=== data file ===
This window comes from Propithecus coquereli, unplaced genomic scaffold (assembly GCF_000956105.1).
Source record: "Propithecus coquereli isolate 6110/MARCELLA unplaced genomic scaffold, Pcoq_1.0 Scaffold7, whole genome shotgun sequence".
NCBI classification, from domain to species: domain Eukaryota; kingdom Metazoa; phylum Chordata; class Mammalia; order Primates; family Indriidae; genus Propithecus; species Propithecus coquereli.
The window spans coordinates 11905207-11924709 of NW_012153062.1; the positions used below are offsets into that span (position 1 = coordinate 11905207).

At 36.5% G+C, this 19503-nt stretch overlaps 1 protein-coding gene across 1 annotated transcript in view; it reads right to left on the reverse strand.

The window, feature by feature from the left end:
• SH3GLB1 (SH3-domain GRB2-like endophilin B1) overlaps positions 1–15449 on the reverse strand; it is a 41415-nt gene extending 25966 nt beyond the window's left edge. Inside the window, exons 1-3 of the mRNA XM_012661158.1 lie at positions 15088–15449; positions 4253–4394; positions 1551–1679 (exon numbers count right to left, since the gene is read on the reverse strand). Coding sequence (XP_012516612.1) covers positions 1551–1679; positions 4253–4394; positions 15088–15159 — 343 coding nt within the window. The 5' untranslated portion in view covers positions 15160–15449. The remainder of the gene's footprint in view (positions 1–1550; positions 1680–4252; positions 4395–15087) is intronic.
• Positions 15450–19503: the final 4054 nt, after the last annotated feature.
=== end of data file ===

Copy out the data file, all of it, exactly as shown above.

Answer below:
This window comes from Propithecus coquereli, unplaced genomic scaffold (assembly GCF_000956105.1).
Source record: "Propithecus coquereli isolate 6110/MARCELLA unplaced genomic scaffold, Pcoq_1.0 Scaffold7, whole genome shotgun sequence".
NCBI classification, from domain to species: domain Eukaryota; kingdom Metazoa; phylum Chordata; class Mammalia; order Primates; family Indriidae; genus Propithecus; species Propithecus coquereli.
The window spans coordinates 11905207-11924709 of NW_012153062.1; the positions used below are offsets into that span (position 1 = coordinate 11905207).

At 36.5% G+C, this 19503-nt stretch overlaps 1 protein-coding gene across 1 annotated transcript in view; it reads right to left on the reverse strand.

The window, feature by feature from the left end:
• SH3GLB1 (SH3-domain GRB2-like endophilin B1) overlaps positions 1–15449 on the reverse strand; it is a 41415-nt gene extending 25966 nt beyond the window's left edge. Inside the window, exons 1-3 of the mRNA XM_012661158.1 lie at positions 15088–15449; positions 4253–4394; positions 1551–1679 (exon numbers count right to left, since the gene is read on the reverse strand). Coding sequence (XP_012516612.1) covers positions 1551–1679; positions 4253–4394; positions 15088–15159 — 343 coding nt within the window. The 5' untranslated portion in view covers positions 15160–15449. The remainder of the gene's footprint in view (positions 1–1550; positions 1680–4252; positions 4395–15087) is intronic.
• Positions 15450–19503: the final 4054 nt, after the last annotated feature.